Life With Horace

poetry & essays

Indian Pipes at Rhododendron State Park 2011


learning to see

There is a place that draws my glances on the way into town.

A garden running along the road for two hundred yards or so, grass dotted with sumac, small trees, wildflowers and bird houses, dozens of hand made tin roofed bird houses. Simple, mostly unpainted wooden structures on poles, obviously one person’s brainchild and handiwork.

This morning a bright red car in front of the house caught my eye, and then a small boy of ten or so, mowing the grass around the first bird house. Looking up, really looking. His face under the brim of his baseball cap full of wonder as he took in the faded paint, the entry holes, the bits of grass and droppings.

Who taught that child to look so intently, I wondered. Was it his nature, and someone had nurtured it? Or simply let him be?

I feel very fortunate to have had some wonderful guides in my own journey.

My next to last year at school in England included a Biology Field Course that forever changed what I take in from a car or bus or train. It taught me to notice, pay attention and to link sometimes disparate sightings together. In the coach that took us out for the day to a bog, forest or open hillside and back, we were encouraged to keep track of what we could see of the natural world as we sped by. A blur taking shape in an instant’s focus.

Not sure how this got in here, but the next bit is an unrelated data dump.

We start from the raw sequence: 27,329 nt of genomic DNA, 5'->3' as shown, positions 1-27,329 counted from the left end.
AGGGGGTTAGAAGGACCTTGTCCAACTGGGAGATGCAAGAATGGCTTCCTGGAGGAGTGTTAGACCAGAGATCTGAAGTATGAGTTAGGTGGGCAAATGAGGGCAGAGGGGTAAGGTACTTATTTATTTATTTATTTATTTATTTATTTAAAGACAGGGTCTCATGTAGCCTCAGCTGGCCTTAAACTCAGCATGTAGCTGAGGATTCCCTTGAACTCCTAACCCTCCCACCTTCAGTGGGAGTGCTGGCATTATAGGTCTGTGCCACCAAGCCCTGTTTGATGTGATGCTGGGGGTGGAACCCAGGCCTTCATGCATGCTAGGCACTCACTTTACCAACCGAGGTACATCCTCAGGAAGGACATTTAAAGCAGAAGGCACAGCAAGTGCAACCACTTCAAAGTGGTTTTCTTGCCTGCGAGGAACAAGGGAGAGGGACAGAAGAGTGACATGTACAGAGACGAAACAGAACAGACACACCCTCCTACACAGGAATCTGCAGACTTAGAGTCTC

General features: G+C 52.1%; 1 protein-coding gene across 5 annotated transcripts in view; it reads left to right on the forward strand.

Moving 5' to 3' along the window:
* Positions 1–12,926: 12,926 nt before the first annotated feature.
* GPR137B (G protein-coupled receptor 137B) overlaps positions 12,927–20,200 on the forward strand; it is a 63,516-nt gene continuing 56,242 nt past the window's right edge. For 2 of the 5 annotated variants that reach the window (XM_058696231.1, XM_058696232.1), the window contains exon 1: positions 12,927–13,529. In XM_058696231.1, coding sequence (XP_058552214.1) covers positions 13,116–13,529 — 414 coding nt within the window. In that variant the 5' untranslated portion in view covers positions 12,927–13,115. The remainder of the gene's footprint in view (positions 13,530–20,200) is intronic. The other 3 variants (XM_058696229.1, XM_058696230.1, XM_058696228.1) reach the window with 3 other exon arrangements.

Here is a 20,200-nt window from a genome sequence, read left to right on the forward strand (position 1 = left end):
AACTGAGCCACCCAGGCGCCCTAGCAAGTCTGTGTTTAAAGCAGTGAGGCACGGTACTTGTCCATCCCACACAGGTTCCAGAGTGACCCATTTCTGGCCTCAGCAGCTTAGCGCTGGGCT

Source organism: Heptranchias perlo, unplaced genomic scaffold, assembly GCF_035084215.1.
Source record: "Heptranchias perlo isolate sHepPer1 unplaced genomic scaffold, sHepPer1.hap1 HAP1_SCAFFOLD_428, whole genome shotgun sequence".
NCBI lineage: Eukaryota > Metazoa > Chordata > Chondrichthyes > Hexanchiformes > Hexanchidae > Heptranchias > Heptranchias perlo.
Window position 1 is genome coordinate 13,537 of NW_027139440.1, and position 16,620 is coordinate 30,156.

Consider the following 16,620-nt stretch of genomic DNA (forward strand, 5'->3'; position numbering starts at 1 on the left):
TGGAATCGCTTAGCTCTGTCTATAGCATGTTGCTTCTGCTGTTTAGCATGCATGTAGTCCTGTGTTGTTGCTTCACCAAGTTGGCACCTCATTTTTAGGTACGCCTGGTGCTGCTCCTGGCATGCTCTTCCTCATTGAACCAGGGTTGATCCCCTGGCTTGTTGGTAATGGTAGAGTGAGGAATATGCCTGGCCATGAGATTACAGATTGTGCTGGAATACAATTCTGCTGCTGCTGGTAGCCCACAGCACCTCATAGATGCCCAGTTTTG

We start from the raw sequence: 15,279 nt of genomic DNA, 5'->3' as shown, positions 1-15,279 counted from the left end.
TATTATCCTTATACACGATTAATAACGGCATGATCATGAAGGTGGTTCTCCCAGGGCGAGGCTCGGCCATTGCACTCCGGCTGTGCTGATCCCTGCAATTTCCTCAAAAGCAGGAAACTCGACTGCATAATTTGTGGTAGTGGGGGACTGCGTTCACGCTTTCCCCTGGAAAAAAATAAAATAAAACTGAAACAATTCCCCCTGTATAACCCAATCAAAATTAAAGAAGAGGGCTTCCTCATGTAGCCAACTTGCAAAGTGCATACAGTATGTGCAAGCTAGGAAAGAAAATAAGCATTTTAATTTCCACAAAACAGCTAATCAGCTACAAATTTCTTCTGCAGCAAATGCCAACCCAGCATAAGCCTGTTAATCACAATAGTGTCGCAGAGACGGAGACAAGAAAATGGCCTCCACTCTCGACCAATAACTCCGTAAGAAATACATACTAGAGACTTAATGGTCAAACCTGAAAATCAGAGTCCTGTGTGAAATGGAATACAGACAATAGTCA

A chance remark by an artist friend a few years ago about seeing light a certain way got me thinking. Seeing the light? What did that mean? Eventually the answers led to awareness of backlighting and shadows and stray rays. I honestly hadn’t thought about light before, at least not so specifically.

Hands down the most powerful lessons I had in how to see happened by example, gentle explanation, and repetition in walks with my Uncle Bruce over the years. He was a constant observer of plants, light, images, and animal happenings in the natural world. I began to remember plant names, look for the color of the setting sun against the rough bark of a Tupelo tree, discover migrant Indian Pipes in late summer, see what was new in familiar places.

Now I carry his awareness into every part of my life, and am thrilled to see his open eyes and curiosity live on in my children and theirs. I’m also positive he’d have noticed that upturned face too.